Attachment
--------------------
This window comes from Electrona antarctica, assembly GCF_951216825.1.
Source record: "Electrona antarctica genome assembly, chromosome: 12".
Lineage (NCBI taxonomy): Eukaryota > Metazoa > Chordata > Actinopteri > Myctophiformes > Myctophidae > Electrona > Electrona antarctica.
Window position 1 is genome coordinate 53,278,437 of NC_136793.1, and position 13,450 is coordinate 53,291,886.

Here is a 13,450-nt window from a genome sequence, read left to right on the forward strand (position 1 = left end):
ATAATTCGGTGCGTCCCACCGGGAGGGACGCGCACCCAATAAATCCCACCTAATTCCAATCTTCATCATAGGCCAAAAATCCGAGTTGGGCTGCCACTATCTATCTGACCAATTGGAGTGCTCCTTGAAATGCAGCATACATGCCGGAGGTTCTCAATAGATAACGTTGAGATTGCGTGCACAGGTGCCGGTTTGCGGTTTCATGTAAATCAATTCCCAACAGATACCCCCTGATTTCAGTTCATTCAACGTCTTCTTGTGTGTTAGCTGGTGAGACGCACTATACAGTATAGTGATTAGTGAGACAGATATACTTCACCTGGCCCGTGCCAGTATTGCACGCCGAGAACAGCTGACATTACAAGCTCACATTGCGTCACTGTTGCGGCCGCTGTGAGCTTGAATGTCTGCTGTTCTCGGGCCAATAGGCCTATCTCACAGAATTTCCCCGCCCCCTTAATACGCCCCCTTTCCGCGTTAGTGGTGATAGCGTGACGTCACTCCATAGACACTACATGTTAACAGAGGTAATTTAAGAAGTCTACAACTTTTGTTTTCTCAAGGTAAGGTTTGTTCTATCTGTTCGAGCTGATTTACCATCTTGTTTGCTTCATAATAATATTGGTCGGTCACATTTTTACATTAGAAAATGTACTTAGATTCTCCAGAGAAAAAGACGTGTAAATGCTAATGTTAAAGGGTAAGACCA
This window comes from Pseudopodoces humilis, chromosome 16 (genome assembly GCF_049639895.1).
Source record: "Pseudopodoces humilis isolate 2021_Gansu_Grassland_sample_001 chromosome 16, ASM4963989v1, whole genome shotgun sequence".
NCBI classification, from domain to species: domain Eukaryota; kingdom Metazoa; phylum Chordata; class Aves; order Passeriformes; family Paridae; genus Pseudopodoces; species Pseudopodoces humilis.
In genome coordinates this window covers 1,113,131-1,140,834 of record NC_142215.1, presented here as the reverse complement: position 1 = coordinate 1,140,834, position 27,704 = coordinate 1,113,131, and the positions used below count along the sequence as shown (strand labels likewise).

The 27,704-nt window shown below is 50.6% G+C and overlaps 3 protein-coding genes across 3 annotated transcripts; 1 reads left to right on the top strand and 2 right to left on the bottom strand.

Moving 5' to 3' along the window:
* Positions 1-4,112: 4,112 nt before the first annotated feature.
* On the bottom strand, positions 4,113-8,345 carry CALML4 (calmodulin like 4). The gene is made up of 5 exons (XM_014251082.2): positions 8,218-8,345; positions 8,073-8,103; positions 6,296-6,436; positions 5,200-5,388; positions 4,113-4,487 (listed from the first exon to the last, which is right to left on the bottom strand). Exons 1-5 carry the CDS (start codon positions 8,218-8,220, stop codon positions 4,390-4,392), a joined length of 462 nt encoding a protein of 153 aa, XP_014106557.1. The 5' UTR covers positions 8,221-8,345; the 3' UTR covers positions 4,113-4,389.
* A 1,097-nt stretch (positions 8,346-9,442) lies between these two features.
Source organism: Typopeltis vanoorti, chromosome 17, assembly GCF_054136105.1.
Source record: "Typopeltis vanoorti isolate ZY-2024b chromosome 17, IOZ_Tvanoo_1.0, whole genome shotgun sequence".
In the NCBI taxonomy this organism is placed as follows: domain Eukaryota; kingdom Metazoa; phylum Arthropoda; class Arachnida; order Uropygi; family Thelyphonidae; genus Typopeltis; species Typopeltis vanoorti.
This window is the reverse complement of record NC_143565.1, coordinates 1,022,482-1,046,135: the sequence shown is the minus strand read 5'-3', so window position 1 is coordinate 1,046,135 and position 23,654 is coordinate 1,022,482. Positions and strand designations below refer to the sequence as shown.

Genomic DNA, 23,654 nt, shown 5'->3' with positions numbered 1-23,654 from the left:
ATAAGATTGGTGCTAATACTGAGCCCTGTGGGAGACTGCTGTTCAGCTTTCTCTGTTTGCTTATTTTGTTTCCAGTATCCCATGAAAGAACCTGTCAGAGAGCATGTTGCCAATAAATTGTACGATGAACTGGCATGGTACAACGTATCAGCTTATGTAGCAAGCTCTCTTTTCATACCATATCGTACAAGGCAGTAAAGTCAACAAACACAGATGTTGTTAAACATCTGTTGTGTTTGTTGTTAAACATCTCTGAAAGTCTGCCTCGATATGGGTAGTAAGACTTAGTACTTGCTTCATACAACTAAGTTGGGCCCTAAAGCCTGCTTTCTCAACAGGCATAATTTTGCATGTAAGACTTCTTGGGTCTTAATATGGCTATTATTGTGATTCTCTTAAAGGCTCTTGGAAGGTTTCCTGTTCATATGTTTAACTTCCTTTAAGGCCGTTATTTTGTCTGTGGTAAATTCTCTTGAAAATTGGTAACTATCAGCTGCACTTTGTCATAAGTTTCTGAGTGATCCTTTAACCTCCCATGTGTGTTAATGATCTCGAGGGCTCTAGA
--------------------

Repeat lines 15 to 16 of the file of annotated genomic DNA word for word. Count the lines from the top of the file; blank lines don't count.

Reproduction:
* A 1,097-nt stretch (positions 8,346-9,442) lies between these two features.
Source organism: Typopeltis vanoorti, chromosome 17, assembly GCF_054136105.1.